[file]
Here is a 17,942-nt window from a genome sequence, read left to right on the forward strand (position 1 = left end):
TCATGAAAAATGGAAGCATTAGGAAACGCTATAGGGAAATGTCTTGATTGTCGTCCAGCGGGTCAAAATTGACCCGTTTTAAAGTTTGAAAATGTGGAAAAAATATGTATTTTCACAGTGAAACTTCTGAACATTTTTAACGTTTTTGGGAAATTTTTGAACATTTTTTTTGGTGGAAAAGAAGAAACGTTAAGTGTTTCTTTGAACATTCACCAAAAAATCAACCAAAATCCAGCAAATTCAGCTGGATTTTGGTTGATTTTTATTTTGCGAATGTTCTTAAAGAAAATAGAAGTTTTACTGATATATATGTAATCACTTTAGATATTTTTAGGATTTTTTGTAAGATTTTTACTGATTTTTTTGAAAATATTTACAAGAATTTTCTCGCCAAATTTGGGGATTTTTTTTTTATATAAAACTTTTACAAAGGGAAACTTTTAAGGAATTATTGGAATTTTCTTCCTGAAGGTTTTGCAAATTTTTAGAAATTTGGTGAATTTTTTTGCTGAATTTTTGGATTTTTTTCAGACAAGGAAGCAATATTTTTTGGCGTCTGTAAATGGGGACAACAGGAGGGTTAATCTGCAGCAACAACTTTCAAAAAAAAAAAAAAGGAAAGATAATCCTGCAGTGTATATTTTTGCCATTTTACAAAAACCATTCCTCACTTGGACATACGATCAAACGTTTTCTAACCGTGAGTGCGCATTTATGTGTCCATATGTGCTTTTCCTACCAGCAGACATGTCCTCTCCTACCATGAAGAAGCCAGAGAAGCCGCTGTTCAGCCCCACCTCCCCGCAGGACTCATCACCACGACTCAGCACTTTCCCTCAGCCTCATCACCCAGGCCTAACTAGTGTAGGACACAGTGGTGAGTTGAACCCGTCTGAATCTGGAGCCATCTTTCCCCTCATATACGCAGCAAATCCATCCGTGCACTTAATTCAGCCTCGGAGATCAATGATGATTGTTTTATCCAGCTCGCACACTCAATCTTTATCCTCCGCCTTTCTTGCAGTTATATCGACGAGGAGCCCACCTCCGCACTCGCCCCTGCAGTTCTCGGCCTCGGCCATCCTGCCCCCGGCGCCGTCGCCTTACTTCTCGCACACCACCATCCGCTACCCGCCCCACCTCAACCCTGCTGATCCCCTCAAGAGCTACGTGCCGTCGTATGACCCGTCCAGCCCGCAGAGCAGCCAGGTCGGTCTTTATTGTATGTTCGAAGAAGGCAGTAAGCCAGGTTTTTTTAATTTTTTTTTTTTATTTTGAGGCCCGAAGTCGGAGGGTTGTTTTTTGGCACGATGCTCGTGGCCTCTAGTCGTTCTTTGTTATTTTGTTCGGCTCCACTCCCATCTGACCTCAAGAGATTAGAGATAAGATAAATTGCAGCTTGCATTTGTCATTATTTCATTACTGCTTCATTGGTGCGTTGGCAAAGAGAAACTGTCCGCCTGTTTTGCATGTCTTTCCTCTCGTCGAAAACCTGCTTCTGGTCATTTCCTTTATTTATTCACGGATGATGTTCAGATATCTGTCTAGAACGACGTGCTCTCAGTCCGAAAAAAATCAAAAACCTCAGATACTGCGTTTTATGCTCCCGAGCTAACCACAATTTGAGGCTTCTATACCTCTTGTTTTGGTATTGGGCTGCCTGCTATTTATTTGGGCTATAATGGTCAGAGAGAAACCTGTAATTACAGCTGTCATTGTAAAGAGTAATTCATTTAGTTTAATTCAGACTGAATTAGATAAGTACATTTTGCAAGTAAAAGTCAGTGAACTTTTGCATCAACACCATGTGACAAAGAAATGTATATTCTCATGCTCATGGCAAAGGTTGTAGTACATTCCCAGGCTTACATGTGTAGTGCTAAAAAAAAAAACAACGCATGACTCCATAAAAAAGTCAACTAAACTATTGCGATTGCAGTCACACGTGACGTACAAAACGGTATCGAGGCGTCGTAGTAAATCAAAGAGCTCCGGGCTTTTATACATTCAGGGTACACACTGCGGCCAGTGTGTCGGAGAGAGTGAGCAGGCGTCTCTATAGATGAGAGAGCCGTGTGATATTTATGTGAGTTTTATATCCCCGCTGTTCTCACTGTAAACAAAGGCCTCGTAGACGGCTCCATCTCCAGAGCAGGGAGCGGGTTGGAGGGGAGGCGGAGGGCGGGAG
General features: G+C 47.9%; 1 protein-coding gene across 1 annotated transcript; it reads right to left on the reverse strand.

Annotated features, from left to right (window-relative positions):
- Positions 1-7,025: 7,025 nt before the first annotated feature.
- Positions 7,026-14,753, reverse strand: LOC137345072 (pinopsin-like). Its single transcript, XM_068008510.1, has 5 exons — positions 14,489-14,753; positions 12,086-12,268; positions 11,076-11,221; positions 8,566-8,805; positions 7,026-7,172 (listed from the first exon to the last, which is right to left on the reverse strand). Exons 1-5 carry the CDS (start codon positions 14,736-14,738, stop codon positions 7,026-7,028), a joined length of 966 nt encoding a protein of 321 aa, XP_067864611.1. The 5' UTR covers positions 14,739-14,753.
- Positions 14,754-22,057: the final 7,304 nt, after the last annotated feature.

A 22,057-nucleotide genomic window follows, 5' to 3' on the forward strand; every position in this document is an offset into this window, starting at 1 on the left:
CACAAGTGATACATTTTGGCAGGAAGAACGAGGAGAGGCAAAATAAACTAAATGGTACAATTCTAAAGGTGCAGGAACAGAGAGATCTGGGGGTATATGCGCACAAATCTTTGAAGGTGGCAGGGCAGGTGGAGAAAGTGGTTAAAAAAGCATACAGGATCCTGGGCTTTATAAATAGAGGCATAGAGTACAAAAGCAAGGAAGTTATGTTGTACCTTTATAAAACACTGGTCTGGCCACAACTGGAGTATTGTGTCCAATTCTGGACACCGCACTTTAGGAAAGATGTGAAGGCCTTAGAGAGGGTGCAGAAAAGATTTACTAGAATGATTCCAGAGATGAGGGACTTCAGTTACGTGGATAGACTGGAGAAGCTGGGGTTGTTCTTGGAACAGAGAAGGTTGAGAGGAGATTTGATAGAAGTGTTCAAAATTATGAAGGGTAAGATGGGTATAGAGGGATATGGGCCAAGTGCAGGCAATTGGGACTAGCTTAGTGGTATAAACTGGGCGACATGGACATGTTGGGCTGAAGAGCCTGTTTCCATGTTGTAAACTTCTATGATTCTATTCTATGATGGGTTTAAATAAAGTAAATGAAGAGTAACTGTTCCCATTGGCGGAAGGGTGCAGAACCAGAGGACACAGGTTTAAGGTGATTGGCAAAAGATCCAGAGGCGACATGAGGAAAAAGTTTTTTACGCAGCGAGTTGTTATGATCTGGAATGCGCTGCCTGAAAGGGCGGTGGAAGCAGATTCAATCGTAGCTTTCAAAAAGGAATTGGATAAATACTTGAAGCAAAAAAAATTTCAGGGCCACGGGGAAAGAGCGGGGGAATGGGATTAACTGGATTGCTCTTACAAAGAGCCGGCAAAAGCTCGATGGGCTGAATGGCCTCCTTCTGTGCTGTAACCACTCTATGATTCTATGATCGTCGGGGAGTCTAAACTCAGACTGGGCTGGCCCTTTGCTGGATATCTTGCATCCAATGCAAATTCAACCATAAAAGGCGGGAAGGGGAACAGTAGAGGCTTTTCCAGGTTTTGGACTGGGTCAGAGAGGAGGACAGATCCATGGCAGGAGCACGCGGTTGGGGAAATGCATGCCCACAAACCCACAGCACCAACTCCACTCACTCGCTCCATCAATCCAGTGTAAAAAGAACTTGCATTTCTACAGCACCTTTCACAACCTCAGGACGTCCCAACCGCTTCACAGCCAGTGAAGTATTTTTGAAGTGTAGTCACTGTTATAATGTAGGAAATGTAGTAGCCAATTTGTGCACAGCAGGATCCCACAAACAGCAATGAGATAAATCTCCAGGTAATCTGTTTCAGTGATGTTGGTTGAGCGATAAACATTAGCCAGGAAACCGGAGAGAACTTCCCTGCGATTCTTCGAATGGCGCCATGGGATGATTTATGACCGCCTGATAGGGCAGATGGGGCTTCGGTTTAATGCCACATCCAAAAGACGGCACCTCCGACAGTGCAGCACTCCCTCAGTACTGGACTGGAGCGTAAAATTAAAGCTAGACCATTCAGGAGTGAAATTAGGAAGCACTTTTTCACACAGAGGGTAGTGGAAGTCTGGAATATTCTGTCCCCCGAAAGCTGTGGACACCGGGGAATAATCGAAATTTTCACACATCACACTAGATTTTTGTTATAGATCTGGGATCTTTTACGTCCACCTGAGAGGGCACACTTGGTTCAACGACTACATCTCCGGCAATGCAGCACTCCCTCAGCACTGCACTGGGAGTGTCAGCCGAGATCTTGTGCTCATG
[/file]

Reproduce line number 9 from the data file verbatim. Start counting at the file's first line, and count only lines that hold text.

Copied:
CACAAGTGATACATTTTGGCAGGAAGAACGAGGAGAGGCAAAATAAACTAAATGGTACAATTCTAAAGGTGCAGGAACAGAGAGATCTGGGGGTATATGCGCACAAATCTTTGAAGGTGGCAGGGCAGGTGGAGAAAGTGGTTAAAAAAGCATACAGGATCCTGGGCTTTATAAATAGAGGCATAGAGTACAAAAGCAAGGAAGTTATGTTGTACCTTTATAAAACACTGGTCTGGCCACAACTGGAGTATTGTGTCCAATTCTGGACACCGCACTTTAGGAAAGATGTGAAGGCCTTAGAGAGGGTGCAGAAAAGATTTACTAGAATGATTCCAGAGATGAGGGACTTCAGTTACGTGGATAGACTGGAGAAGCTGGGGTTGTTCTTGGAACAGAGAAGGTTGAGAGGAGATTTGATAGAAGTGTTCAAAATTATGAAGGGTAAGATGGGTATAGAGGGATATGGGCCAAGTGCAGGCAATTGGGACTAGCTTAGTGGTATAAACTGGGCGACATGGACATGTTGGGCTGAAGAGCCTGTTTCCATGTTGTAAACTTCTATGATTCTATTCTATGATGGGTTTAAATAAAGTAAATGAAGAGTAACTGTTCCCATTGGCGGAAGGGTGCAGAACCAGAGGACACAGGTTTAAGGTGATTGGCAAAAGATCCAGAGGCGACATGAGGAAAAAGTTTTTTACGCAGCGAGTTGTTATGATCTGGAATGCGCTGCCTGAAAGGGCGGTGGAAGCAGATTCAATCGTAGCTTTCAAAAAGGAATTGGATAAATACTTGAAGCAAAAAAAATTTCAGGGCCACGGGGAAAGAGCGGGGGAATGGGATTAACTGGATTGCTCTTACAAAGAGCCGGCAAAAGCTCGATGGGCTGAATGGCCTCCTTCTGTGCTGTAACCACTCTATGATTCTATGATCGTCGGGGAGTCTAAACTCAGACTGGGCTGGCCCTTTGCTGGATATCTTGCATCCAATGCAAATTCAACCATAAAAGGCGGGAAGGGGAACAGTAGAGGCTTTTCCAGGTTTTGGACTGGGTCAGAGAGGAGGACAGATCCATGGCAGGAGCACGCGGTTGGGGAAATGCATGCCCACAAACCCACAGCACCAACTCCACTCACTCGCTCCATCAATCCAGTGTAAAAAGAACTTGCATTTCTACAGCACCTTTCACAACCTCAGGACGTCCCAACCGCTTCACAGCCAGTGAAGTATTTTTGAAGTGTAGTCACTGTTATAATGTAGGAAATGTAGTAGCCAATTTGTGCACAGCAGGATCCCACAAACAGCAATGAGATAAATCTCCAGGTAATCTGTTTCAGTGATGTTGGTTGAGCGATAAACATTAGCCAGGAAACCGGAGAGAACTTCCCTGCGATTCTTCGAATGGCGCCATGGGATGATTTATGACCGCCTGATAGGGCAGATGGGGCTTCGGTTTAATGCCACATCCAAAAGACGGCACCTCCGACAGTGCAGCACTCCCTCAGTACTGGACTGGAGCGTAAAATTAAAGCTAGACCATTCAGGAGTGAAATTAGGAAGCACTTTTTCACACAGAGGGTAGTGGAAGTCTGGAATATTCTGTCCCCCGAAAGCTGTGGACACCGGGGAATAATCGAAATTTTCACACATCACACTAGATTTTTGTTATAGATCTGGGATCTTTTACGTCCACCTGAGAGGGCACACTTGGTTCAACGACTACATCTCCGGCAATGCAGCACTCCCTCAGCACTGCACTGGGAGTGTCAGCCGAGATCTTGTGCTCATG